by Tim Atkin

RIP, Oddbins

RIP, Odbins. When the Wimbledon-based chain was in its award-winning pomp writing those words would have been unimaginable, like predicting that the sun wouldn’t rise tomorrow. But after yesterday’s vote at the creditors’ meeting at London’s Mermaid Conference Centre, a high street institution is effectively no more.

Possibly fearing the worst, Oddbins had booked a court date for April 4th to file for administration. It may limp on into the middle of the month, but will then be wound up by Deloitte, unless a buyer can be found for the name and some of the shops.

Like many commentators, I was surprised by the outcome of the vote. The creditors I spoke to beforehand said they would support the Company Voluntary Agreement (CVA), which offered them 21p in the pound over a period of 46 months, because the alternative was even worse. “If we don’t support the CVA and Oddbins goes into administration,” said one, “then we’ll get fuck all.”

What the wine trade felt proved irrelevant in the end. Oddbins needed 75% of its creditors to agree to the CVA and the biggest by far is HM Revenue & Customs, which is owed £8.6m in VAT, duty and PAYE out of a total, crystallised debt of some £20m. In the current fiscal circumstances, it was hard to see the taxman kissing goodbye to £1.8m in favour of only £0.51m from the administrators, Deloitte, but that appears to be what has happened. HMRC clearly had little or no confidence in the future of the business under its current owners.

If Oddbins had continued in its slimmed down form, having recently shed 39 shops and 120 staff, what sort of future did it have? Managing director Simon Baile said that he could “see the profitability of the stores we kept” and believed that Oddbins could have prospered, despite an estimated trading loss of some £4m in 2010. He argued that getting rid of the unprofitable stores, the result of high rents and rates and/or the wrong location, and writing off “45 years of build up in the company” would enable the business to survive and even prosper. Now, we shall never know.

It now seems unlikely that on-going case against Oddbins’ previous owners, Castel, which was set to come to court some time over the next few months, will ever materialise. Baile claims that Castel owes Oddbins £1.5m and that the French were economical with the truth at the time of the sale in 2008. “The pressure on our cash flow because of the French has been enormous,” he says.  If Oddbins had won – and it appeared to have a case – half of the money would have gone to its creditors.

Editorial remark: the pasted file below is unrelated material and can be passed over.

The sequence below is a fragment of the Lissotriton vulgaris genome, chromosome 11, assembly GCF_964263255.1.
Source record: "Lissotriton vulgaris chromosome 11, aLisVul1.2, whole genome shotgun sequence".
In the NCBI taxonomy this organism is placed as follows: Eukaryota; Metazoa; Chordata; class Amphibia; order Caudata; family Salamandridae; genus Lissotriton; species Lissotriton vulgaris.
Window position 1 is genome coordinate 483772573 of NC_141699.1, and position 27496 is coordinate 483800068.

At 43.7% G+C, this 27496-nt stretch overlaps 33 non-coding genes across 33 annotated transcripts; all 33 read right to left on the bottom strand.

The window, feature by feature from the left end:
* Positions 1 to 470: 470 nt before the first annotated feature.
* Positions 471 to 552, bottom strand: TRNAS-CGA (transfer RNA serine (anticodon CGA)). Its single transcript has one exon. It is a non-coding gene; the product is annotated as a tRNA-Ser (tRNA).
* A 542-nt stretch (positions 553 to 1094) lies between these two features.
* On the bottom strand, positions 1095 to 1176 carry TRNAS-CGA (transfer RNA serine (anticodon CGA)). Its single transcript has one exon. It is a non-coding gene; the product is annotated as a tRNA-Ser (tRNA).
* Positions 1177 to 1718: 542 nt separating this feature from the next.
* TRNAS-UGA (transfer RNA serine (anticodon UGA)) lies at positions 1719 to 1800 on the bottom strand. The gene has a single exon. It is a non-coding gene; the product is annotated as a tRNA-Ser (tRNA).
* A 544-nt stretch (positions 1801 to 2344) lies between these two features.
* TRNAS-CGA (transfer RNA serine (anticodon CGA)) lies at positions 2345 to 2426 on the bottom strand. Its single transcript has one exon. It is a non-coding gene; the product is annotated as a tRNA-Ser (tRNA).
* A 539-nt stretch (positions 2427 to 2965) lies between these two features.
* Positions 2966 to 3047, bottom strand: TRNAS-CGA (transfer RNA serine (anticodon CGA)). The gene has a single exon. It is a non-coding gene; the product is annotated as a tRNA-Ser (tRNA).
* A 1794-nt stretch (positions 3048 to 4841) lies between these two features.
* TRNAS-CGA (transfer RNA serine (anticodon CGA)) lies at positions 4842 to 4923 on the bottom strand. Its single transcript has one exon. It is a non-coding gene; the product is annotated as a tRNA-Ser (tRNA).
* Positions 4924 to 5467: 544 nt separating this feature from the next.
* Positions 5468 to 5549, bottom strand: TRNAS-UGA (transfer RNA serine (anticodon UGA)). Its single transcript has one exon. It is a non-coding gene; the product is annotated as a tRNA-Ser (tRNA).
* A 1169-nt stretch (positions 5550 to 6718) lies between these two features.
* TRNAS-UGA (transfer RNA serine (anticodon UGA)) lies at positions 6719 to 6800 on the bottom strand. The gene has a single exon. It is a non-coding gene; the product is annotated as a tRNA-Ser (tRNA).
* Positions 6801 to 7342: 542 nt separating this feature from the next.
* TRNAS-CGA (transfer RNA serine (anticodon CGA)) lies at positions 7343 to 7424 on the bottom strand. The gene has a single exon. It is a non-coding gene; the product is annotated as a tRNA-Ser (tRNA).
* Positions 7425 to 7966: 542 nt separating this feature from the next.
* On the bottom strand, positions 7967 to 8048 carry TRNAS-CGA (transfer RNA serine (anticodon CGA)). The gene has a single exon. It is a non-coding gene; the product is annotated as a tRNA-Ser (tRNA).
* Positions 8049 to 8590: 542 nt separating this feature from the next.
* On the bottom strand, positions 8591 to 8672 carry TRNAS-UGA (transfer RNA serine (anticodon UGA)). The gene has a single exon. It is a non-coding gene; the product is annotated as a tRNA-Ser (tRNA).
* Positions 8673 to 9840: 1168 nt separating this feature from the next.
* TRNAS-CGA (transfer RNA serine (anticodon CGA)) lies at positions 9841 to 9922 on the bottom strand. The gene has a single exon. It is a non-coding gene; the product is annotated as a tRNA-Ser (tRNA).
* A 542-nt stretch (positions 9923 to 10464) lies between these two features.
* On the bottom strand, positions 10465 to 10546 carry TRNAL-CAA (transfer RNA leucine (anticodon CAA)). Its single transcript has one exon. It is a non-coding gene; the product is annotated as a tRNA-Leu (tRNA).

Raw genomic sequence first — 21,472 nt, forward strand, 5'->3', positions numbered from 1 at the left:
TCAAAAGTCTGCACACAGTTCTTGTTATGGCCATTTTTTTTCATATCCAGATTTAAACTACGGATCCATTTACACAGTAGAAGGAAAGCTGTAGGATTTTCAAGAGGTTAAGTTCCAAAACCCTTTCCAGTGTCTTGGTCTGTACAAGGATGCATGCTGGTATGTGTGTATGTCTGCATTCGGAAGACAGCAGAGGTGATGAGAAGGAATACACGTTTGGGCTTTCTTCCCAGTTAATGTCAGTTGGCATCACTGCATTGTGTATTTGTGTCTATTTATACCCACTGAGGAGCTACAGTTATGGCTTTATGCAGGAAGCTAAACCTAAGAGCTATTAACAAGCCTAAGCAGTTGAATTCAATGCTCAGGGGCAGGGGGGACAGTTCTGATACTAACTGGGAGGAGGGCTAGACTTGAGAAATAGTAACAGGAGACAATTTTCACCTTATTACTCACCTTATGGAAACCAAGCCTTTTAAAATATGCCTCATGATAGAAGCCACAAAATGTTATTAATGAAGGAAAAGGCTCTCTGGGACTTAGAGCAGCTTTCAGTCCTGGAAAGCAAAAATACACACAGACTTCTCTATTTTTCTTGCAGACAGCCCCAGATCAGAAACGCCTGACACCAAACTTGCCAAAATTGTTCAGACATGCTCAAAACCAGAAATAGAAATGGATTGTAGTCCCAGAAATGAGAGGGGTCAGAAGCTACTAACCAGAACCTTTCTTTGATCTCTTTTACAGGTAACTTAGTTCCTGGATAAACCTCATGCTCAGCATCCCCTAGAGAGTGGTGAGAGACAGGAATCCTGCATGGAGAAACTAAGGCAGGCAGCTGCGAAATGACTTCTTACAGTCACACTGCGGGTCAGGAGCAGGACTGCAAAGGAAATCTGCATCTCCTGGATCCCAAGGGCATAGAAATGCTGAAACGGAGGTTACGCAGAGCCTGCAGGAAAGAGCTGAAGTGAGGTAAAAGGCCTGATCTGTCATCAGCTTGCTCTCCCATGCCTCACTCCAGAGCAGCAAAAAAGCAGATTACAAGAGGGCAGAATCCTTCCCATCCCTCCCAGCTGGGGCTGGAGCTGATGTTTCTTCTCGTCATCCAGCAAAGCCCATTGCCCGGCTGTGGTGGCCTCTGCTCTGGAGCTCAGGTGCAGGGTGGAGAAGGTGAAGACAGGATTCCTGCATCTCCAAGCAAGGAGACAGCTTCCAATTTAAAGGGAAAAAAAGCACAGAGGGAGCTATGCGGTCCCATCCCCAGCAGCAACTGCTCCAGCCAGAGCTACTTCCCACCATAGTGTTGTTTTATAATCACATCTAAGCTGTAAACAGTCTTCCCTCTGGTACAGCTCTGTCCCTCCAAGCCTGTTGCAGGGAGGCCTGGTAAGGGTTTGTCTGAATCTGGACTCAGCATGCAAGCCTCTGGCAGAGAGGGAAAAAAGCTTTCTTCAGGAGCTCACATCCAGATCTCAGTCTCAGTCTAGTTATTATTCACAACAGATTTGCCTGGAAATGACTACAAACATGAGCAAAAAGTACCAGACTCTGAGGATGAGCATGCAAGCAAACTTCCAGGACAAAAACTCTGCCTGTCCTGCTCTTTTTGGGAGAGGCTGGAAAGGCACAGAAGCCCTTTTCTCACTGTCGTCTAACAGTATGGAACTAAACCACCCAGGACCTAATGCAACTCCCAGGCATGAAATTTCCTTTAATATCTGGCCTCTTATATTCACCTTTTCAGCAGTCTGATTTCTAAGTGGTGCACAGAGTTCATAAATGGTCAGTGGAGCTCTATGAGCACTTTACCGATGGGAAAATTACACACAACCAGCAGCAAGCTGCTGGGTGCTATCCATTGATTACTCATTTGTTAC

Why did Oddbins fail? Baile admits that the management made mistakes and it’s difficult to disagree with him. Their due diligence on Castel was clearly not rigorous enough and they should have further reduced the size of the estate some time ago, off-loading the shops that didn’t work. The range, too,was patchy, with too many over-priced wines, not enough soft brands to draw non-buffs into the shops and some duff choices, particularly from France. The business also appeared to be under-capitalised from the start.

Communication with both stores and suppliers was poor, too.  Both complain that Baile never really explained his vision for the business. “He should have got us all together two years ago and got our support,” said one supplier.  “When Thresher went down, at least we knew what was happening.”

The broader question concerns the future of the high street, not just Oddbins. Here, there are encouraging signs with the expansion of Wine Rack, the growth in the independent sector and the on-going success of Majestic. Get the business model right and there’s no reason why wine shops or warehouses shouldn’t work. Over the last 20 years, the long-term trend has been one of slow, enervating decline, but maybe that is changing.

In the past, competition from the supermarkets has damaged the high street, but the wine offering from the multiple grocers is worse today than at any point in the last decade. The supermarkets’ obsession with special offers has had a profound impact on the quality of what they sell. The likes of Asda, Tesco and Morrison’s have pretty much given up listing unusual wines in their stores.

It will be interesting to see what the supermarkets do with the 15p tax increase in the recent budget, although many of them had increased their prices earlier this year to reflect what they thought would be a 6.5% (as opposed to 7.2%) duty increase. Prices are less elastic in supermarkets than in specialist chains, but surely the former must pass all or most of the tax on to the consumer this time. The trade cannot absorb the tax increase. Margins are slimmer than ever, with very few importers making more than 1% net profit, and all of the major currencies are stronger than the pound.

The demise of Oddbins is depressing news, not least for its loyal, diligent, famously over-qualififed managers, but a rump of stores may yet survive under their own name or be purchased by the likes of Jeroboams, Wine Rack, Majestic or Lea & Sandeman. But for now, this is a day of great sadness. I don’t know about you, but I feel as if I’ve lost an old friend.

An earlier version of this article was originally published in Off Licence News 

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